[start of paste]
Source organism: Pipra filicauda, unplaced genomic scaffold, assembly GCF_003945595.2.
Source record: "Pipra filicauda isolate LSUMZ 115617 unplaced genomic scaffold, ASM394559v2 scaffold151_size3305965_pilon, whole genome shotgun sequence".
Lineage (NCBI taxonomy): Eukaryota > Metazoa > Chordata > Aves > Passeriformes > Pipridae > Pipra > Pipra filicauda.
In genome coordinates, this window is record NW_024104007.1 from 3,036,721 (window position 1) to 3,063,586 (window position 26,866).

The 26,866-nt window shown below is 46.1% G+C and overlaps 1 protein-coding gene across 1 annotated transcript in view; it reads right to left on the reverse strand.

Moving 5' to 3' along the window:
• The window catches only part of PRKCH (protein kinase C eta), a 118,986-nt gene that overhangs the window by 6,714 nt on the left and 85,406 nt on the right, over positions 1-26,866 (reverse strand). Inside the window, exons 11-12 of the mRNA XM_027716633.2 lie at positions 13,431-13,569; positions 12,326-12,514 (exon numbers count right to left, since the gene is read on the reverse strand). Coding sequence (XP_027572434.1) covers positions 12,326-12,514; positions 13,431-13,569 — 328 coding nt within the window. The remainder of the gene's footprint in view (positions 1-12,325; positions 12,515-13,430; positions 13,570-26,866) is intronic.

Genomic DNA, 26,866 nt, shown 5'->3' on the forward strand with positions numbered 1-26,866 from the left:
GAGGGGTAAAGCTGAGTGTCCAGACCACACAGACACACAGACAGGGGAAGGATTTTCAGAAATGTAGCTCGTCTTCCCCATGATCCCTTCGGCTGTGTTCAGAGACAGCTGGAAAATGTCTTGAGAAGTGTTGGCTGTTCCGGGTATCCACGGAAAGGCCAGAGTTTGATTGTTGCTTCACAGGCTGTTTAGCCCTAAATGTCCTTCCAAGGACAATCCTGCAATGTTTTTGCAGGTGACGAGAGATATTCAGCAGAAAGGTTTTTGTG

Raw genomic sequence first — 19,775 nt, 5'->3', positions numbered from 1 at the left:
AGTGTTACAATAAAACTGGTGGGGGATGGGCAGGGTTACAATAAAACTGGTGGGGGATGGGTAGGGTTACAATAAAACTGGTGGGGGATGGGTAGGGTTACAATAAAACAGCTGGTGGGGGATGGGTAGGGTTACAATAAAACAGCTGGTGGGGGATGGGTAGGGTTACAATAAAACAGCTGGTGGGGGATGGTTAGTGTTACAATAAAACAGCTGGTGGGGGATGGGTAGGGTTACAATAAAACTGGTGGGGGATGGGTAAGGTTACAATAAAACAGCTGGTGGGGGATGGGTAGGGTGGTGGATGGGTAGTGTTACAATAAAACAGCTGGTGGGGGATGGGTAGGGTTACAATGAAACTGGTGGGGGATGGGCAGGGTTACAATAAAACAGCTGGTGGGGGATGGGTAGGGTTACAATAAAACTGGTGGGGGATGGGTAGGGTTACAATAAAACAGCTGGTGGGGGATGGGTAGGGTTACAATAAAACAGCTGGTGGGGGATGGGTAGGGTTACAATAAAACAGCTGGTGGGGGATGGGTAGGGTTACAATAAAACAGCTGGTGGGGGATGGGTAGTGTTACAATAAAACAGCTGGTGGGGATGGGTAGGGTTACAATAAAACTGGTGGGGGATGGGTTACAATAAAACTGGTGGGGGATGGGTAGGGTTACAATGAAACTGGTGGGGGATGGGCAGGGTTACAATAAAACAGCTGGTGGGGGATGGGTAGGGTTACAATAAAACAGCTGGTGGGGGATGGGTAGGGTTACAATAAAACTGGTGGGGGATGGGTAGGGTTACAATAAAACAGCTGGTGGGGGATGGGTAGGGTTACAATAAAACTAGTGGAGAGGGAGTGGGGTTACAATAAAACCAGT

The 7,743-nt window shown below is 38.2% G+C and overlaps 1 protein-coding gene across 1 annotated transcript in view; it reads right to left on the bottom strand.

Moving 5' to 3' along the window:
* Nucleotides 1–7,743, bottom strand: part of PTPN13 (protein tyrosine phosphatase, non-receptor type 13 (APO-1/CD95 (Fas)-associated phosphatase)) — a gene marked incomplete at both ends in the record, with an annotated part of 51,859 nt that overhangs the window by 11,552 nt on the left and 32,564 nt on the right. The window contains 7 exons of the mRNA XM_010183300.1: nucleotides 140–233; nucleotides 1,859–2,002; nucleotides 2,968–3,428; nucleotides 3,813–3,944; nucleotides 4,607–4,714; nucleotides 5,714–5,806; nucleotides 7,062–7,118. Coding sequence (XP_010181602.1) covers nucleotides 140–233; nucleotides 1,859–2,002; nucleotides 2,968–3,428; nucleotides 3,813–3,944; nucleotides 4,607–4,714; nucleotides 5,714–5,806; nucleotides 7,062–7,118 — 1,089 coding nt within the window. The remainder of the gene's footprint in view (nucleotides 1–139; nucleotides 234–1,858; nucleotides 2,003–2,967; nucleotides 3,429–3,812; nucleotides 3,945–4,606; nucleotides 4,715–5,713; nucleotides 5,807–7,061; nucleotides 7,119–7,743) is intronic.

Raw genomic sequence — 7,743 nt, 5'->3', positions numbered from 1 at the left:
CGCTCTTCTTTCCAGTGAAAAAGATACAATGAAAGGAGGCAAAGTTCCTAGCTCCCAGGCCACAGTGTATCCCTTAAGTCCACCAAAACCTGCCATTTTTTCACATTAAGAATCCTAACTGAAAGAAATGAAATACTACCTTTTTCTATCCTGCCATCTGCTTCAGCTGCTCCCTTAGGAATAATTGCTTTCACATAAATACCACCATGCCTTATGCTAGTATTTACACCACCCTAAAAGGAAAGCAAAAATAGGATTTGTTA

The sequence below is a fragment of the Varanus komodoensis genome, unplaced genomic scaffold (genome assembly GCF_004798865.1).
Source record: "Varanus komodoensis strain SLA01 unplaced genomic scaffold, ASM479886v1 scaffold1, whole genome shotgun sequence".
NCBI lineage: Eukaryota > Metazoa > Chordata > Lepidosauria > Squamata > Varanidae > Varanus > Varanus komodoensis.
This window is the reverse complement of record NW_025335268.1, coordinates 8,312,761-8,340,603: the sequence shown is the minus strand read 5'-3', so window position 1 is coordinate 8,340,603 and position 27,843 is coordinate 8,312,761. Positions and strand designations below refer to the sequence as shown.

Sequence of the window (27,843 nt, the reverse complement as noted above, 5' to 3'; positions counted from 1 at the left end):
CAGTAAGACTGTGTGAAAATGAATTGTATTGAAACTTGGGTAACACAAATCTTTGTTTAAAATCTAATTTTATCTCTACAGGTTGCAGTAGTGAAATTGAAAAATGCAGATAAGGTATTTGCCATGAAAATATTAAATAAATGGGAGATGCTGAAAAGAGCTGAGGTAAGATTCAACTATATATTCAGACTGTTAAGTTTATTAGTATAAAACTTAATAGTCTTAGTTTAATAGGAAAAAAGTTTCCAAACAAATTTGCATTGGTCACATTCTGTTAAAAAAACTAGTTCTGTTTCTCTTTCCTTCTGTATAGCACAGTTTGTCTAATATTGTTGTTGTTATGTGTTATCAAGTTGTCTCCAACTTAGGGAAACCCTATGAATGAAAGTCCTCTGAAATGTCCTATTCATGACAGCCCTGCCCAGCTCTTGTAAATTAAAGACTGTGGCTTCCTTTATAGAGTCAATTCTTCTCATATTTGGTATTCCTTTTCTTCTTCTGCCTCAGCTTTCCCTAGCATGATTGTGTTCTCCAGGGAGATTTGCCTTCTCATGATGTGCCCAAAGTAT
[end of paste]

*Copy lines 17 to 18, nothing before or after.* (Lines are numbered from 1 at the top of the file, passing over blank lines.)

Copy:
The sequence below is a fragment of the Varanus komodoensis genome, unplaced genomic scaffold (genome assembly GCF_004798865.1).
Source record: "Varanus komodoensis strain SLA01 unplaced genomic scaffold, ASM479886v1 scaffold1, whole genome shotgun sequence".